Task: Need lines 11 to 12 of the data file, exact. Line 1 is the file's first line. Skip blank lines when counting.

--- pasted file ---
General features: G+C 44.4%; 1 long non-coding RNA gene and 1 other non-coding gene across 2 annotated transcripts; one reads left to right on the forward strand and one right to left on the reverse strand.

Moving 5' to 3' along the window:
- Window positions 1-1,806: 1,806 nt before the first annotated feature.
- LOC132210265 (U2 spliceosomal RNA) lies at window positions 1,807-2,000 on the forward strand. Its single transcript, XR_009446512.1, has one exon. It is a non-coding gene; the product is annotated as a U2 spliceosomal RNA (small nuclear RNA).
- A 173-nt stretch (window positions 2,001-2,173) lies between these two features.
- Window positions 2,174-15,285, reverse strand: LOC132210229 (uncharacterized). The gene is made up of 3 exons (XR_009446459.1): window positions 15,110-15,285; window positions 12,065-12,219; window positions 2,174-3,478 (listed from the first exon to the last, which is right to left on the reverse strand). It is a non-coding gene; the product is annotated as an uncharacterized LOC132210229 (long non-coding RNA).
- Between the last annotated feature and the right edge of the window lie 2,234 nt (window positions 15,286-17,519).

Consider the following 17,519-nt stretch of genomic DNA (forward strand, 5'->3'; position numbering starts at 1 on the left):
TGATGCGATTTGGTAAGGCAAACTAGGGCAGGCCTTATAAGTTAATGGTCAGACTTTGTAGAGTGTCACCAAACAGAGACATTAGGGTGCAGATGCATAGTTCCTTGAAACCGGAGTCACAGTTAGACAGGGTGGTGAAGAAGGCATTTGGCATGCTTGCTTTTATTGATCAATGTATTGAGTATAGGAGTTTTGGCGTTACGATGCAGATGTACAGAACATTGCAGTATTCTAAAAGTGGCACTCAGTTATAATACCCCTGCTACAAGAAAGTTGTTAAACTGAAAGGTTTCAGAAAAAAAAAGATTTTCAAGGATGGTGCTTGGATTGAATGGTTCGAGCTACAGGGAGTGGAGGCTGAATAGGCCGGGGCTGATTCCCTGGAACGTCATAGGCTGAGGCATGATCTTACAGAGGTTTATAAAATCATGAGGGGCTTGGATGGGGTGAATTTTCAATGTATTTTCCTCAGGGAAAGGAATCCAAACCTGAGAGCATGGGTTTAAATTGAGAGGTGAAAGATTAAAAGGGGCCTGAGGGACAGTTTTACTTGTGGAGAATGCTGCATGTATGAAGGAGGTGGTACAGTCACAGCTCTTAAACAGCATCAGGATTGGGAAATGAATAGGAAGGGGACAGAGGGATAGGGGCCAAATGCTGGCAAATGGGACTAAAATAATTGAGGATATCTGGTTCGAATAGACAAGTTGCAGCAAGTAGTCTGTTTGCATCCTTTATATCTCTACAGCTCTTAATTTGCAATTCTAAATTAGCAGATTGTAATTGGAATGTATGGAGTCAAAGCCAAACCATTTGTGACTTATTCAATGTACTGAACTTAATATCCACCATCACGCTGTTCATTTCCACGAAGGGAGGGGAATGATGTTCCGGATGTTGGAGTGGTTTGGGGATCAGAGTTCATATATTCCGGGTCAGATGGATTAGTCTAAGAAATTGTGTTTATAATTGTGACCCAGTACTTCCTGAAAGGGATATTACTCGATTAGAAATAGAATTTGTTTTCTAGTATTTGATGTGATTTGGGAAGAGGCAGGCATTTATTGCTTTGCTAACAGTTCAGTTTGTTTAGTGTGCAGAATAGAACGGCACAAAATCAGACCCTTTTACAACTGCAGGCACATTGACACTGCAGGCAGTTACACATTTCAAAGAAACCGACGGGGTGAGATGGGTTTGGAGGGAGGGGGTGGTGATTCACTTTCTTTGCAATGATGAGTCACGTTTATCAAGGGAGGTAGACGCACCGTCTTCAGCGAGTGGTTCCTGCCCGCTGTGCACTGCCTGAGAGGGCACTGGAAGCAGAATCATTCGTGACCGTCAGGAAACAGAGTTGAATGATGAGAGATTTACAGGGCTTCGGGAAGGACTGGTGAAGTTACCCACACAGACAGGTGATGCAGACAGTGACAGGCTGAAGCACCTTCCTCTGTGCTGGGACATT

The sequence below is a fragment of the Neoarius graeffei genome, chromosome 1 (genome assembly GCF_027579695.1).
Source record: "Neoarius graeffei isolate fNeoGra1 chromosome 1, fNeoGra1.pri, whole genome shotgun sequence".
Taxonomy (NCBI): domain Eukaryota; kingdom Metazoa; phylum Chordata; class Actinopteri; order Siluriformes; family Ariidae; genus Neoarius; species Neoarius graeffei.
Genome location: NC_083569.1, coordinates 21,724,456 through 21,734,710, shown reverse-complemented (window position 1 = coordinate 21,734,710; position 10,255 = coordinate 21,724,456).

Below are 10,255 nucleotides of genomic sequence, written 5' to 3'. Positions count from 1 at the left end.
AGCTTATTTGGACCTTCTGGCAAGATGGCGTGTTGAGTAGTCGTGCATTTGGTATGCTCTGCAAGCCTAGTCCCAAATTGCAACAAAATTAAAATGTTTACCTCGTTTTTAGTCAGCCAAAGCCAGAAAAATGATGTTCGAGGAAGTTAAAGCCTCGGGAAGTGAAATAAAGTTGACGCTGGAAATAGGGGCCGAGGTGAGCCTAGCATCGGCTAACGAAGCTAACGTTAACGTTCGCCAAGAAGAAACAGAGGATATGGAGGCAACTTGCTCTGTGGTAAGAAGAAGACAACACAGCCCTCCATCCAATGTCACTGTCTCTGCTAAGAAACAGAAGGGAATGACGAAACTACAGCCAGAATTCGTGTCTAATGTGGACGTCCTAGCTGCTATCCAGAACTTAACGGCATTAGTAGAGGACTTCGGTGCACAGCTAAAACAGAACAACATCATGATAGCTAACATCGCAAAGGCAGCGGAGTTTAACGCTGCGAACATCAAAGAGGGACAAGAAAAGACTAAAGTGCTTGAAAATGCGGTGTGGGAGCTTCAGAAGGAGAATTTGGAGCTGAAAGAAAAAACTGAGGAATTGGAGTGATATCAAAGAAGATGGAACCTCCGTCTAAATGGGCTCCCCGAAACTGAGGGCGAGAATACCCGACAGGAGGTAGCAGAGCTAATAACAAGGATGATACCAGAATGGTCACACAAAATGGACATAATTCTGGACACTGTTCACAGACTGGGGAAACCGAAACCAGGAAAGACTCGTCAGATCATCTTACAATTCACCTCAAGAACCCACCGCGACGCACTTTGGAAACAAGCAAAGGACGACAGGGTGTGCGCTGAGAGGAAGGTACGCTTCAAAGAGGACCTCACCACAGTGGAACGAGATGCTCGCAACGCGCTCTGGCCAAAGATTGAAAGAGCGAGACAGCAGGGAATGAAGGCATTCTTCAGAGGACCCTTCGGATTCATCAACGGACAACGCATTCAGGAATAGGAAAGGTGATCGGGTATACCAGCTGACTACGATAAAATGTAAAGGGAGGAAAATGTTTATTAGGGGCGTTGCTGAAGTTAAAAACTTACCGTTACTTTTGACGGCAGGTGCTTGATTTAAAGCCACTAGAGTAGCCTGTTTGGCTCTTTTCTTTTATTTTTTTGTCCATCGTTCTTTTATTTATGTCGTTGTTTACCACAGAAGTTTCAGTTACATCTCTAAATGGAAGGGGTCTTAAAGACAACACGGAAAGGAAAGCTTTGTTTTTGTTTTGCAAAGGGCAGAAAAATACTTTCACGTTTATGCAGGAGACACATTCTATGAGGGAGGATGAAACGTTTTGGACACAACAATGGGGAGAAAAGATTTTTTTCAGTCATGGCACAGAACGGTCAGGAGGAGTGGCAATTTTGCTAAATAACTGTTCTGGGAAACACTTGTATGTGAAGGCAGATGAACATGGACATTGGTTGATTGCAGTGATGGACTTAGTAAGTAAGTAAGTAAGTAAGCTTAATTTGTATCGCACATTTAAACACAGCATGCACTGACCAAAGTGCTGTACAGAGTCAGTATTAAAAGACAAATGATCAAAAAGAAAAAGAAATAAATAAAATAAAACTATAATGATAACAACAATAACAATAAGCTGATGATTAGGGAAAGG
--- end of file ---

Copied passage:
Source record: "Neoarius graeffei isolate fNeoGra1 chromosome 1, fNeoGra1.pri, whole genome shotgun sequence".
Taxonomy (NCBI): domain Eukaryota; kingdom Metazoa; phylum Chordata; class Actinopteri; order Siluriformes; family Ariidae; genus Neoarius; species Neoarius graeffei.